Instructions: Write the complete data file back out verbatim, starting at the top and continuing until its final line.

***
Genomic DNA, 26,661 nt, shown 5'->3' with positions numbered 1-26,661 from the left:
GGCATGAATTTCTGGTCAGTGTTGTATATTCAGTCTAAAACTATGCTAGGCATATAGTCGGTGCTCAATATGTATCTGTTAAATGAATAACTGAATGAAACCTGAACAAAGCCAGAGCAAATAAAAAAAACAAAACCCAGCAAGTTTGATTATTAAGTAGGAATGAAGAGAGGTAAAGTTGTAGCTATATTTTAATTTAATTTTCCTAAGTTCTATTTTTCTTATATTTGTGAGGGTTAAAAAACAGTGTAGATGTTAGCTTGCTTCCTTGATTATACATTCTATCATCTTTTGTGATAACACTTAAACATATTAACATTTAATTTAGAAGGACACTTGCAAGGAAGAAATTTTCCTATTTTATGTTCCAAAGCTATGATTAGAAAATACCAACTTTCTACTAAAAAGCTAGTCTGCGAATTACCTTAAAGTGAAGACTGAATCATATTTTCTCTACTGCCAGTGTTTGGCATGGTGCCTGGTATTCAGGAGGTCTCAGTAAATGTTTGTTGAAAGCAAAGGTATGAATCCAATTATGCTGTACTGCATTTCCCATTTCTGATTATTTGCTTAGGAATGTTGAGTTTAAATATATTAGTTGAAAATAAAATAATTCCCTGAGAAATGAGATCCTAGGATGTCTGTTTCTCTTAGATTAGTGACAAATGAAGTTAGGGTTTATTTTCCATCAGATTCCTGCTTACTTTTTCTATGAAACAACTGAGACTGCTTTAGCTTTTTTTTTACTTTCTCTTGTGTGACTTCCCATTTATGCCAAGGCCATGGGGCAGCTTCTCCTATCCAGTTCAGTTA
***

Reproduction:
Genomic DNA, 26,661 nt, shown 5'->3' with positions numbered 1-26,661 from the left:
GGCATGAATTTCTGGTCAGTGTTGTATATTCAGTCTAAAACTATGCTAGGCATATAGTCGGTGCTCAATATGTATCTGTTAAATGAATAACTGAATGAAACCTGAACAAAGCCAGAGCAAATAAAAAAAACAAAACCCAGCAAGTTTGATTATTAAGTAGGAATGAAGAGAGGTAAAGTTGTAGCTATATTTTAATTTAATTTTCCTAAGTTCTATTTTTCTTATATTTGTGAGGGTTAAAAAACAGTGTAGATGTTAGCTTGCTTCCTTGATTATACATTCTATCATCTTTTGTGATAACACTTAAACATATTAACATTTAATTTAGAAGGACACTTGCAAGGAAGAAATTTTCCTATTTTATGTTCCAAAGCTATGATTAGAAAATACCAACTTTCTACTAAAAAGCTAGTCTGCGAATTACCTTAAAGTGAAGACTGAATCATATTTTCTCTACTGCCAGTGTTTGGCATGGTGCCTGGTATTCAGGAGGTCTCAGTAAATGTTTGTTGAAAGCAAAGGTATGAATCCAATTATGCTGTACTGCATTTCCCATTTCTGATTATTTGCTTAGGAATGTTGAGTTTAAATATATTAGTTGAAAATAAAATAATTCCCTGAGAAATGAGATCCTAGGATGTCTGTTTCTCTTAGATTAGTGACAAATGAAGTTAGGGTTTATTTTCCATCAGATTCCTGCTTACTTTTTCTATGAAACAACTGAGACTGCTTTAGCTTTTTTTTTACTTTCTCTTGTGTGACTTCCCATTTATGCCAAGGCCATGGGGCAGCTTCTCCTATCCAGTTCAGTTA